Preparing 2013 Proxy Statements and Periodic Reports
As you gear up to prepare your 2013 proxy statement and periodic reports, it is essential to keep in mind some recent changes and developments that may affect your company's disclosure in these documents. For 2013, three new disclosure requirements exist that companies must comply with:
- All companies must disclose in their proxy statements any compensation consultant conflicts of interest.
- Smaller reporting companies must now include in their proxy statements a say-on-pay vote and a say-on-frequency vote. Smaller reporting companies must also report on Form 8-K how frequently the company will have a say-on-pay vote in light of the results on the say-on-frequency vote.
- All companies required to file annual or quarterly reports with the SEC pursuant to Section 13(a) of the Securities and Exchange Act of 1934, as amended (the "Exchange Act"), must report certain Iran-related activities undertaken by them or their affiliates during the period covered by the report.
Disclosure of Compensation Consultant Conflicts of Interest
Companies must now evaluate whether compensation consultants used in determining or recommending executive or director compensation (including both amount and form) during the company's last completed fiscal year involved any conflict of interest. If a conflict of interest exists, the company must disclose in its proxy statement a short and clear description of (i) the nature of the conflict and (ii) how the conflict is being addressed. It is important to note that the SEC did not define conflict of interest, but indicated that the following six factors are relevant to the analysis:
- other services provided by the compensation consulting firm to the company
- fees paid by the company as a percentage of the compensation consulting firm's total revenue
- policies or procedures maintained by the compensation consulting firm to prevent a conflict of interest
- any business or personal relationship between the compensation consultant and a compensation committee member
- any company stock owned by the compensation consultant
- any business or personal relationships between the compensation consultant or the compensation consulting firm and the executive officers of the company
Companies should consider preparing a questionnaire to send to any compensation consultants to evaluate conflicts of interest. Companies should also update their D&O questionnaires to gather information on any personal or business relationships between officers/directors and any compensation consultant.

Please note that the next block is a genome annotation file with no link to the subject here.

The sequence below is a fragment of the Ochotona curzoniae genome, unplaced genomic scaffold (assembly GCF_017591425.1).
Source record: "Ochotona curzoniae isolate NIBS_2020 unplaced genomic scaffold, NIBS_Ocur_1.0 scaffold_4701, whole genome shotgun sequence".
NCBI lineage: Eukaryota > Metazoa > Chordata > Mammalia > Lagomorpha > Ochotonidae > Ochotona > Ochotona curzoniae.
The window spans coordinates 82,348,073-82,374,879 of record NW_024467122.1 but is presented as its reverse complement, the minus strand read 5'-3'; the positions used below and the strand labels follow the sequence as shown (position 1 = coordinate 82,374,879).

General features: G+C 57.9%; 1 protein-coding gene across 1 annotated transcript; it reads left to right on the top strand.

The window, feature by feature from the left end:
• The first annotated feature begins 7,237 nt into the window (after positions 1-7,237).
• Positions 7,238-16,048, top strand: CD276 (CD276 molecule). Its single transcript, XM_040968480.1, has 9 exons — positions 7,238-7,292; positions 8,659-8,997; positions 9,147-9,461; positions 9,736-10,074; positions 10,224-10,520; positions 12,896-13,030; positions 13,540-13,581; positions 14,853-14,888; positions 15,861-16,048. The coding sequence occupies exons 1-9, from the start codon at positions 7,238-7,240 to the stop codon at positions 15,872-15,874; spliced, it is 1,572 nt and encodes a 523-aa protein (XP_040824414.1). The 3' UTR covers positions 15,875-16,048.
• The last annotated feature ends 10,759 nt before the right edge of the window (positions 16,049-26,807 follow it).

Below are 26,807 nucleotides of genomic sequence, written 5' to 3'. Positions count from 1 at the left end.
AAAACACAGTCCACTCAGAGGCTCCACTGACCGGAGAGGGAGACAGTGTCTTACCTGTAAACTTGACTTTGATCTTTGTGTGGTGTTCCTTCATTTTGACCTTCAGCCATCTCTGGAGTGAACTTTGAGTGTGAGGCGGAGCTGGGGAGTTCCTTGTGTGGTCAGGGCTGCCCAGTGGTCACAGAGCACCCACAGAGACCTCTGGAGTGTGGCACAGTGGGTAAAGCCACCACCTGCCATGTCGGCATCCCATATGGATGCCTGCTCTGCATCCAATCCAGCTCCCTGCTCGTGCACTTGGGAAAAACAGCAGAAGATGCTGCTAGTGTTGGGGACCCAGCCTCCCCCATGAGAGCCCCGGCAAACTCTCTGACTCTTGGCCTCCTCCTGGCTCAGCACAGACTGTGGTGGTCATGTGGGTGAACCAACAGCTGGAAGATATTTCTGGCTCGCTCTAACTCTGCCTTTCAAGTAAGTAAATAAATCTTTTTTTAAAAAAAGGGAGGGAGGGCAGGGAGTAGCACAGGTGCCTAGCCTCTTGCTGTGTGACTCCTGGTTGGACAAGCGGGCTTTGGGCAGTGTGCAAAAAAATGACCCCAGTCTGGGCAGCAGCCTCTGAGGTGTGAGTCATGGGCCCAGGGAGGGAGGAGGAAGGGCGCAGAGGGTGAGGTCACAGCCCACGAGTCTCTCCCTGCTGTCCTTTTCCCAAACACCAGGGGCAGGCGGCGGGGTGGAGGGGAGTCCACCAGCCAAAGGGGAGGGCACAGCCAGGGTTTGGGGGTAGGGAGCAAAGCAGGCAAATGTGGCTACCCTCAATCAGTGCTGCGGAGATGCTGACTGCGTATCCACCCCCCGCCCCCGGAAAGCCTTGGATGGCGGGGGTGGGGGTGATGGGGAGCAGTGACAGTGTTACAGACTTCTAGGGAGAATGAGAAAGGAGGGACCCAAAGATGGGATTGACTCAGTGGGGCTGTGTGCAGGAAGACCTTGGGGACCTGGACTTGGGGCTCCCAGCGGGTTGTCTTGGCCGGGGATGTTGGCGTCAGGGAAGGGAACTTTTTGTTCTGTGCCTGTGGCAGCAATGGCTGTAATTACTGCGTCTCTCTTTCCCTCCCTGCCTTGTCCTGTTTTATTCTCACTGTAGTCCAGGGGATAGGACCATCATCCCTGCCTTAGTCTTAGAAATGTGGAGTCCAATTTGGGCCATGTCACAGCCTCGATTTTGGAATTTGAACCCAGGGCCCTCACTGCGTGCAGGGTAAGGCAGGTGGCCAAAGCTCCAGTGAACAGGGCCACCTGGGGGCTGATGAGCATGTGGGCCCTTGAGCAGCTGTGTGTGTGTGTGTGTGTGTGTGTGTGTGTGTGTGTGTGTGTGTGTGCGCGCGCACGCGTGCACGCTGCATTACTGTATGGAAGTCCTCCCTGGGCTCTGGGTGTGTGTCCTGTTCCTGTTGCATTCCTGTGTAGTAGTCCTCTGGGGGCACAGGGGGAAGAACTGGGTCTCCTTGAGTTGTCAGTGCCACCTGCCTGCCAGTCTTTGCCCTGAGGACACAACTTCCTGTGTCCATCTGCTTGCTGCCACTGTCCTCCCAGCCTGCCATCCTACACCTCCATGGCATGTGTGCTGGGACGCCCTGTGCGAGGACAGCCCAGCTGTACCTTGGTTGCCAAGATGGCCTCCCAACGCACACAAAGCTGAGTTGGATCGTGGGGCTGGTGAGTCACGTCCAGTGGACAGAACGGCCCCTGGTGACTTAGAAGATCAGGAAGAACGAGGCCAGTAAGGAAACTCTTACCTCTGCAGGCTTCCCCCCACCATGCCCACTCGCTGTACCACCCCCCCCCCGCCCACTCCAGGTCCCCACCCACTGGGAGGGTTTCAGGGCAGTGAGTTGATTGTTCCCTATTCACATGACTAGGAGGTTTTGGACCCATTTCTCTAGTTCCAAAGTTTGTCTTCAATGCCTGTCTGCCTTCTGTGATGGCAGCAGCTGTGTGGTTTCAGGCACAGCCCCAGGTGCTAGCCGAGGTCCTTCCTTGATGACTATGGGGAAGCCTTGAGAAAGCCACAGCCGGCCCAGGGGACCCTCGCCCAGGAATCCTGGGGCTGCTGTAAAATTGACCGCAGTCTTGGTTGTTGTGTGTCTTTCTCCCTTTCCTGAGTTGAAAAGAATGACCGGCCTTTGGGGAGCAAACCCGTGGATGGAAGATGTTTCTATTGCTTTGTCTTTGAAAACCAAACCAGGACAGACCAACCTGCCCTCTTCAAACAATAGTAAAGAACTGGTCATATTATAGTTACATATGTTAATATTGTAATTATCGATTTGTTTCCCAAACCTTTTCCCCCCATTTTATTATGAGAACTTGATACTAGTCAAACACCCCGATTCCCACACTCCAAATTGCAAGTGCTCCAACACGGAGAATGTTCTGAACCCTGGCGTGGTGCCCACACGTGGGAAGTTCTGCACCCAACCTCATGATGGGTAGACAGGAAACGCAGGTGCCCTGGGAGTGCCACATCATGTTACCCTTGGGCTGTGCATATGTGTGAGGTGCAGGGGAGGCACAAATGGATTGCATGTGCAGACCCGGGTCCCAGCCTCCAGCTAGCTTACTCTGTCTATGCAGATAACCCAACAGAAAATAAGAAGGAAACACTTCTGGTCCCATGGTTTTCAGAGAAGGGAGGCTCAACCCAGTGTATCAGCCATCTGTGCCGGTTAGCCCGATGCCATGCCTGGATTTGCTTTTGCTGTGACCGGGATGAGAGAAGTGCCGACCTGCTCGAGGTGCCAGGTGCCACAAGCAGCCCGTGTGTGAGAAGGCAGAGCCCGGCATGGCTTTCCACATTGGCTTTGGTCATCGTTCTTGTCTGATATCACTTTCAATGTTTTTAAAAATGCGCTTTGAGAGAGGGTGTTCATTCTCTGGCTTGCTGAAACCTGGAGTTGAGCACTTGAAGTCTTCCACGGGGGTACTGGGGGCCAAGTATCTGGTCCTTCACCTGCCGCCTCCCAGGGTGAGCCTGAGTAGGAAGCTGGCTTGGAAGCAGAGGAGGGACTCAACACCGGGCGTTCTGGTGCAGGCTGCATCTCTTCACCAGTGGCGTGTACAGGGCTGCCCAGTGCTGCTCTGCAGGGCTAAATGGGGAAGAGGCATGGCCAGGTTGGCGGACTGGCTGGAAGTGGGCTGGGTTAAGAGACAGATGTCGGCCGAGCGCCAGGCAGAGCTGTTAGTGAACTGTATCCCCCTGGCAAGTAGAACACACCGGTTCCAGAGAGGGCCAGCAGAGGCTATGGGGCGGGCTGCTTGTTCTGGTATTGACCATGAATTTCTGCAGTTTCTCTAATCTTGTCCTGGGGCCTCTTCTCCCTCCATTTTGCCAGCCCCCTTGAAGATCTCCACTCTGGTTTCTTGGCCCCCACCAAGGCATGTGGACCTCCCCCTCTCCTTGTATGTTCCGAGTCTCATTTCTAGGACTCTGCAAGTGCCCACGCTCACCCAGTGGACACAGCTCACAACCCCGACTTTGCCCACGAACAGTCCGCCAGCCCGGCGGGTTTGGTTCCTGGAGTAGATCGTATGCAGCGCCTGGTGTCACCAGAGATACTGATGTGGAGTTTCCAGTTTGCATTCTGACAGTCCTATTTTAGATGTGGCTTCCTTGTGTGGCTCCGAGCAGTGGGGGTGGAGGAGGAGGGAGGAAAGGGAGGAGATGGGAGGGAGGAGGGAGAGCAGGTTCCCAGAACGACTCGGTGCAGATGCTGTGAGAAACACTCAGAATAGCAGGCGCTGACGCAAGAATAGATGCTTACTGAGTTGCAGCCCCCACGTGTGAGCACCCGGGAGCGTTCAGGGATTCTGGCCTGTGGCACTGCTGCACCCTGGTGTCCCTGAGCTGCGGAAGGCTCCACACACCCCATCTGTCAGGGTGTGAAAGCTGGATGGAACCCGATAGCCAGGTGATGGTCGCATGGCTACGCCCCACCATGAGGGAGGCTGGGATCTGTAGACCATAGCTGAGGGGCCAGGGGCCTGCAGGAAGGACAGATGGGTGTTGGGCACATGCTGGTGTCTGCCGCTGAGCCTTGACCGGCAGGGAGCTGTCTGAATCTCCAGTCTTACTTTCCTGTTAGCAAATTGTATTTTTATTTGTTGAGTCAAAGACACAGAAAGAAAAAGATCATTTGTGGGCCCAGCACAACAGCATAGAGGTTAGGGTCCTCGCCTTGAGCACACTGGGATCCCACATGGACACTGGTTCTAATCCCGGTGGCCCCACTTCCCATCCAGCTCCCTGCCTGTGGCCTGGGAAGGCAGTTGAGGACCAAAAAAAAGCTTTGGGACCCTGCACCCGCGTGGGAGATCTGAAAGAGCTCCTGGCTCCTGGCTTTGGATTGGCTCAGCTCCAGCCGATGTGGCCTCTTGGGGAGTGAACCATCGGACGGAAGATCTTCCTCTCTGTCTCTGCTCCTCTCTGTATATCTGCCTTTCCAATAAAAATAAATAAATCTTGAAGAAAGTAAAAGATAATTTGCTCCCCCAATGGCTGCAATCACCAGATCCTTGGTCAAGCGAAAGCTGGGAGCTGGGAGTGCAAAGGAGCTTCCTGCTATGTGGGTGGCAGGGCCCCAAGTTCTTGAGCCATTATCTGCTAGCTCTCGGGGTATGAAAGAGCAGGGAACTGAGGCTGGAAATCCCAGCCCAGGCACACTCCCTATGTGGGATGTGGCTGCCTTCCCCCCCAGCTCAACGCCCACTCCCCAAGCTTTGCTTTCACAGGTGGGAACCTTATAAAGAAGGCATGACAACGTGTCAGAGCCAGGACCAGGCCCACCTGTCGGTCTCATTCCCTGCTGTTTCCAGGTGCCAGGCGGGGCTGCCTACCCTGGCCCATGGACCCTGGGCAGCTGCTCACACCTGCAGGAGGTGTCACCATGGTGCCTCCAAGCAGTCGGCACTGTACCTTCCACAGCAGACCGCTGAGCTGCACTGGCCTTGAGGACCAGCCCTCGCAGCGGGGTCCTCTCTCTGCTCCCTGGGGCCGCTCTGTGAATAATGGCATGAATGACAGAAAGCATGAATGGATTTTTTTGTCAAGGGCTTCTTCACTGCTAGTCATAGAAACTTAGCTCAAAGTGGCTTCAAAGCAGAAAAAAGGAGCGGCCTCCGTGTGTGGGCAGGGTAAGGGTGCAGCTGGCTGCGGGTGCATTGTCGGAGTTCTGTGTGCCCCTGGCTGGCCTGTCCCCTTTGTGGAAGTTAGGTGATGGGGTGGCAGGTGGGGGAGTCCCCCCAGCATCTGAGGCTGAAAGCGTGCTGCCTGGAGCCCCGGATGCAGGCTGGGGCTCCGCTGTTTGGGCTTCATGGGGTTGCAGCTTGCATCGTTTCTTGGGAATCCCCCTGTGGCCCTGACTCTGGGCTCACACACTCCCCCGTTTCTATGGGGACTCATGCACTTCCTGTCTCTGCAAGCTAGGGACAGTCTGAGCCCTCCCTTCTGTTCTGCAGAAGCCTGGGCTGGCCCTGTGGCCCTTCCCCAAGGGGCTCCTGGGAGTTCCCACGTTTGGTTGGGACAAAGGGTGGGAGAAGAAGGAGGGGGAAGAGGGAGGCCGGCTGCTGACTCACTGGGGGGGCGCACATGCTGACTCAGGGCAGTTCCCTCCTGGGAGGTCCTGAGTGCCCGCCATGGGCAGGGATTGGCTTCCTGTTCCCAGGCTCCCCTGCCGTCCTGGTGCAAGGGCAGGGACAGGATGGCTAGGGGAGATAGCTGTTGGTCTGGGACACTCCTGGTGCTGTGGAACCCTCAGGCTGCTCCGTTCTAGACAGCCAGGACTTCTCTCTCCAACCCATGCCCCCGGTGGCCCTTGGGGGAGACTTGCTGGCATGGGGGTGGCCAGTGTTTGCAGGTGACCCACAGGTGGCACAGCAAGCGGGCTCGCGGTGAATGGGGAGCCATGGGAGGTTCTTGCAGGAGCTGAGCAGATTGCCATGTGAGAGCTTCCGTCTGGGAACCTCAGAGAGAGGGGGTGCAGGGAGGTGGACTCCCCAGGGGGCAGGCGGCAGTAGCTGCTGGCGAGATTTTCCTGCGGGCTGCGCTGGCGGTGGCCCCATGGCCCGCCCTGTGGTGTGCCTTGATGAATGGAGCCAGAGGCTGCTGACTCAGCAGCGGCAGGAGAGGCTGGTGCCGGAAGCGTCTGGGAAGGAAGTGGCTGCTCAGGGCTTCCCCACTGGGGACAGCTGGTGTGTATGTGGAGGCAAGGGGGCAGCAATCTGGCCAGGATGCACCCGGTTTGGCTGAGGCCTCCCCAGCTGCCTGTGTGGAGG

Smaller Reporting Companies: Say-on-Pay and Say-on-Frequency
The two-year exemption for smaller reporting companies from compliance with the SEC say-on-pay rules, enacted in 2011, has expired. Effective January 21, 2013, proxy statements for annual meetings or other shareholder meetings at which directors will be elected must now provide for (i) a shareholder advisory vote on the compensation of executive officers ("say-on-pay") and (ii) a shareholder advisory vote on the frequency of say-on-pay ("say-on-frequency"). A company must briefly explain the general effect of such votes and whether the votes are binding or non-binding.
A smaller reporting company must report on Form 8-K the company's decision as to how frequently the company will include a shareholder say-on-pay vote in its proxy materials, in light of the shareholders say-on-frequency vote. The smaller reporting company has the option of including this disclosure in the Form 8-K that reports the results of the meeting, alternatively, the disclosure can be included in an amendment to that Form 8-K, if amended within 150 days after the date of the meeting, but in no event later than 60 days before the deadline for submission of shareholder proposals under Rule 14a-8 for the next annual meeting.
Iran-Related Activities Disclosure
Effective February 6, 2013, pursuant to new Section 13(r) of the Exchange Act, any company that is required to file quarterly or annual reports under Section (a) of the Exchange Act is now required to report certain activities, primarily Iran-related, that the company or any of its affiliates knowingly engaged in during the period covered by the report. The activities for which disclosure is required are generally illegal under U.S. law and include:
- business activities which relate to Iran's energy and financial sector
- dealings with the government of Iran
- dealings or transactions with terrorists, proliferators of weapons of mass destruction, and their supporters
If applicable, the company must disclose the gross revenues and net profits, a detailed description of each such activity and whether the company or its affiliates intend to continue the activity. In addition to the annual or quarterly report, the company must also file with the SEC a separate notice regarding the activity disclosed in the report. It should be noted that a company is not required to disclose that it did not engage in any of the targeted activities. Companies should also update their D&O questionnaires in light of this new requirement.